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Most parents today need daycare for their children, but finding quality daycare is not easy. Here are some tips to help you find the kind of care that's right for your child. I might also include some of my own daycare experiences on this page.

Be clear about what you want
There are a variety of child care options, so be clear about what you are looking for. Do you want in-home care or center-based care? Do you need full-time care, or can you manage with part-time? Sit down with your partner and decide what is workable from your point of view, as well as what is in the best interest of your child.

Start looking early
Daycare providers can have waiting periods of up to a year, so make sure you sign up for the center you like well before you actually need to use the facility. The best time to begin your search is when you find out you're pregnant.

Take advantage of public services
Many towns have services that help parents find quality care for their children. You can check for such programs with your city hall, your local church, or with friends who have children of their own.

Interviewing Potential Caregivers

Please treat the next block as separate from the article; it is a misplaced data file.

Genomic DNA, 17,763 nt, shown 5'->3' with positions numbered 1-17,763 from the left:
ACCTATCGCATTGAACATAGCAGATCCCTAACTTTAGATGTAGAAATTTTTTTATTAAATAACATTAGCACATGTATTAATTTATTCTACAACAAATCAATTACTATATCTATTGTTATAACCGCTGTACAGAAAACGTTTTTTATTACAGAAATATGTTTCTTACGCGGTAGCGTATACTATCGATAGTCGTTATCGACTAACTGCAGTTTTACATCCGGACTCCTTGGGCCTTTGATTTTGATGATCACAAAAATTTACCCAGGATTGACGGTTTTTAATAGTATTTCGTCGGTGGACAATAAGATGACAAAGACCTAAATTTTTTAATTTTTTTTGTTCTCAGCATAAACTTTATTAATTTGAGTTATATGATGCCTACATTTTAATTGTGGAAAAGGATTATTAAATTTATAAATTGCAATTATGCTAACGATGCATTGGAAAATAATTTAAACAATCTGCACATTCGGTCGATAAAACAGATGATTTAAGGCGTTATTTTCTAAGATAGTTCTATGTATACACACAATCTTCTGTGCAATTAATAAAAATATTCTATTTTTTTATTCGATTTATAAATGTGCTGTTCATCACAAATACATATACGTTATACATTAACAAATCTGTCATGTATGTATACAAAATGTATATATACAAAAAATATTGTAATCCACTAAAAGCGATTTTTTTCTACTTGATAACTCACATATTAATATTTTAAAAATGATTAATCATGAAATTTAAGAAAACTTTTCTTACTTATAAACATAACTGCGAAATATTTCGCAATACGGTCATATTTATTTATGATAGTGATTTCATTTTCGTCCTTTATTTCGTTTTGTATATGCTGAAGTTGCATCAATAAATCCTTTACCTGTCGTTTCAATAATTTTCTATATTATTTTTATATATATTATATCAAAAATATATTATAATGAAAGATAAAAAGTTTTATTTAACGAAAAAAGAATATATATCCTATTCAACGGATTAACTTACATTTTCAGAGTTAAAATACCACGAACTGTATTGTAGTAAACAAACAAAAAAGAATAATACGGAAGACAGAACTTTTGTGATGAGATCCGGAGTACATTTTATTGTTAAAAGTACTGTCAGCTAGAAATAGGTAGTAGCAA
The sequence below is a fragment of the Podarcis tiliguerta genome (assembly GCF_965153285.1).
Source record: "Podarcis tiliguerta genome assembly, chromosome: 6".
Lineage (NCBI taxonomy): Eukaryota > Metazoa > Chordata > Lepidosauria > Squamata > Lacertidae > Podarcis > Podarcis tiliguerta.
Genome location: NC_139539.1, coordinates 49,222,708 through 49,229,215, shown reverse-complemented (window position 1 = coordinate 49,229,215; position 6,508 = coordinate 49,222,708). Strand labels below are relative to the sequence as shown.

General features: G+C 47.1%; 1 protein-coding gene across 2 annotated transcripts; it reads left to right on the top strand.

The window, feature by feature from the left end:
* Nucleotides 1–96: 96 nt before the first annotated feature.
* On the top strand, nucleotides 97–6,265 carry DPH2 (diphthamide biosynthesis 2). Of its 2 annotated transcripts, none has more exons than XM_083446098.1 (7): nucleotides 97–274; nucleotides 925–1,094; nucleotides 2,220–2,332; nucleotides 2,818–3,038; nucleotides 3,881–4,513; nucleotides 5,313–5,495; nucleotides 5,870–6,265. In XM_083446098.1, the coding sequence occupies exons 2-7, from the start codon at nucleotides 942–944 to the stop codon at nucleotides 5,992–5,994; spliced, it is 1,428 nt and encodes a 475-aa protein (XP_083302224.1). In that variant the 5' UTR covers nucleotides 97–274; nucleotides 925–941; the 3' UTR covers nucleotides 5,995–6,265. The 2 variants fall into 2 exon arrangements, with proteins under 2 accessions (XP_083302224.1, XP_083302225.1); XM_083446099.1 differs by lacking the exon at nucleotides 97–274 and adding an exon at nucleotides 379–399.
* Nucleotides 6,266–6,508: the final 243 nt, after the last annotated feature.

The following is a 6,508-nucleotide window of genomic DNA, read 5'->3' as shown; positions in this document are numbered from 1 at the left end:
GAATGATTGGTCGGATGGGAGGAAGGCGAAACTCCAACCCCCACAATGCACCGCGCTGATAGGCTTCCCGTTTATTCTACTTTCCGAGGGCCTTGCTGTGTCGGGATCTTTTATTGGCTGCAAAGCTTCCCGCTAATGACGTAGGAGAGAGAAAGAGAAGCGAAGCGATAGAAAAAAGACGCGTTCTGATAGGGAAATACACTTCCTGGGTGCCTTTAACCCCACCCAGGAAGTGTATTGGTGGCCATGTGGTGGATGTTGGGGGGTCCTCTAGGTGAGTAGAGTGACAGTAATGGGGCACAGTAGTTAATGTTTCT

When visiting a potential caregiver, come prepared with questions such as these:

* Are you certified in infant/child CPR?
* What qualifications do you have?
* Do you hold a degree in child education or development?
* How many children are in your care at any given time?
* How does this number compare to the state requirements for child care facilities?

Childcare In NYC

There are approximately 550,000 children under the age of five in New York City.

Some people stay home with their children or turn to relatives or neighbors for child care. A few workplaces provide day care for their employees, but many New Yorkers turn to private centers, which can be a costly option.

The average cost of day care for a four-year-old in New York State is $9,000 a year, which, as the Children's Defense Fund (1) points out, is more than college tuition at a public university.

Most New Yorkers have to find less expensive options.

For those who qualify, the city currently provides some kind of day care funding or program for about 1 in 5 of the city's children. The city contracts with 344 private, non-profit centers around the city. Most centers typically open their doors as early as 7:30 a.m. and can close as late as 7:00 p.m. The city also provides funding to regulated family care providers, licensed individuals who take care of children in their homes.


(1) -> Resource found by: http://www.gothamgazette.com

Looking for online resources? Check out this site:

New York State Registered Day Care Provider List. You can check out who is watching your child/ren, and make sure all is ok. (Violations, etc.)

Child Care/Parent Provider Information Network